First attack against Montreal
In early June 1643, Iroquois assembled in the west cap of Montreal Island and decided to conduct a first strike against Ville-Marie. Some forty Iroquois attacked the settlement.
Ten of the Iroquois fell on six French, who were cutting woods, surprising them in the midst of their work. The others moved toward the palisades to give the impression of an attack on the settlement. Three colonists of the group of six were killed and scalped while the other three were taken prisoner. One of them escaped. He returned to the village in a damaged canoe after filling the holes with grass.
The other two were killed after torture. The survivor reported that he had seen the Iroquois hide a large quantity of furs they had taken in a confrontation with a group of Huron, so Maisonneuve allowed the settlers to go take the goods. The French became an object of hatred for the Iroquois because they had come to an agreement with the first nations they had met in Canada, thus the Huron and the Algonquin.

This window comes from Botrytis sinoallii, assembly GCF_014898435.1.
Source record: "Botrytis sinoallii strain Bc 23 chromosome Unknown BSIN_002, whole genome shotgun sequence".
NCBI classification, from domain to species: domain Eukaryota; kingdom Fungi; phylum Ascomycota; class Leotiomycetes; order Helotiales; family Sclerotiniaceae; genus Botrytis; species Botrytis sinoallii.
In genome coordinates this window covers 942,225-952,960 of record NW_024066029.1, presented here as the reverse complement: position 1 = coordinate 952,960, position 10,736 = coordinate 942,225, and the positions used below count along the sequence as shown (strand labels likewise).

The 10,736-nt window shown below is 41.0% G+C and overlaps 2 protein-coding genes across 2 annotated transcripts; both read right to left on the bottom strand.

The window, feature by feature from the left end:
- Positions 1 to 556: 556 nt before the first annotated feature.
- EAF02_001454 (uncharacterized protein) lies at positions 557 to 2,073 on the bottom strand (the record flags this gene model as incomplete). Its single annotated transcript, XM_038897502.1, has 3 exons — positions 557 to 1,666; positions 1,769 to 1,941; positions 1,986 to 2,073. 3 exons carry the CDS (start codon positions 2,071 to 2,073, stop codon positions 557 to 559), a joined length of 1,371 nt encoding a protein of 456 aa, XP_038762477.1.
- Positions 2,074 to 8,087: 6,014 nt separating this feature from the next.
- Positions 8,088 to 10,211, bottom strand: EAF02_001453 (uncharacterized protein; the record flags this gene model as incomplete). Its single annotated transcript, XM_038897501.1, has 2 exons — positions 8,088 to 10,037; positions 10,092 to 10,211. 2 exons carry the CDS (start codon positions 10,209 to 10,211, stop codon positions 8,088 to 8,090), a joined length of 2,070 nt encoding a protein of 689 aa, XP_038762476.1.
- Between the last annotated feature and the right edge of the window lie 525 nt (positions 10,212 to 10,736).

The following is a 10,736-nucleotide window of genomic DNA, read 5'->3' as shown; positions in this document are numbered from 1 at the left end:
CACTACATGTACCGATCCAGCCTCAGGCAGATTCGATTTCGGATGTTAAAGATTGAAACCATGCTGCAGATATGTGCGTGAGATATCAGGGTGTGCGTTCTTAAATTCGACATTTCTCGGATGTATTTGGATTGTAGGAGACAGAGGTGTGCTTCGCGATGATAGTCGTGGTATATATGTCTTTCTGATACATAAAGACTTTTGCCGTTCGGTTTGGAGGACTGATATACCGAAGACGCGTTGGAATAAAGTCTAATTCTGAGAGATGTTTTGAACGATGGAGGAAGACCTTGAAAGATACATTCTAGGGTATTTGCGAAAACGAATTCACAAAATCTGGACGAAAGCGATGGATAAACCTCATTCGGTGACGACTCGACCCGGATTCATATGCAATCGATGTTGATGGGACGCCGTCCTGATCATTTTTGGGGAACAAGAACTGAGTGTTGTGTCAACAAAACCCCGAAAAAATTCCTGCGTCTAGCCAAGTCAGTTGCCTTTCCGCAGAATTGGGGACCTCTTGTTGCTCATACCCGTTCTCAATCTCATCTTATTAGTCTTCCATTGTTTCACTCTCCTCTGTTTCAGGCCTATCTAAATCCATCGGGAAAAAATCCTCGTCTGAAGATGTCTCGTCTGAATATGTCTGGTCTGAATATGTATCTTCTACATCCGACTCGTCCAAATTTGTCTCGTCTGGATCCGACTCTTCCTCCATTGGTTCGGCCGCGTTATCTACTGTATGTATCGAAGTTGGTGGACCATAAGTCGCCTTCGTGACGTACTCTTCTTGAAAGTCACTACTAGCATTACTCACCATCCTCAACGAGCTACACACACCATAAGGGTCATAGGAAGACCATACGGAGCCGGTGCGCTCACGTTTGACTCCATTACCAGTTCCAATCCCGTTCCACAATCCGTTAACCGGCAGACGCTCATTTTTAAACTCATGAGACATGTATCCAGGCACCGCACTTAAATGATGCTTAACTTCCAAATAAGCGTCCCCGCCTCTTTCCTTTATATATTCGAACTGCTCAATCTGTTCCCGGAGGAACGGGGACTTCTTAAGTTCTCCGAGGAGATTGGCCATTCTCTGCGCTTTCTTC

If the route of French penetration had been the Hudson River rather than the St. Lawrence, exactly the opposite would happen.
Attack against Montréal. Photo : © GrandQuebec
The names of the three first colonists killed in Montreal in June 1643 are: Guillaume Boissier from Limousin, Bernard Berte, from Lyon and Pierre Laforest Lavergnat, supposedly from Auvergne.
These people head a long list of pioneers perished in that long war for Montreal. See also: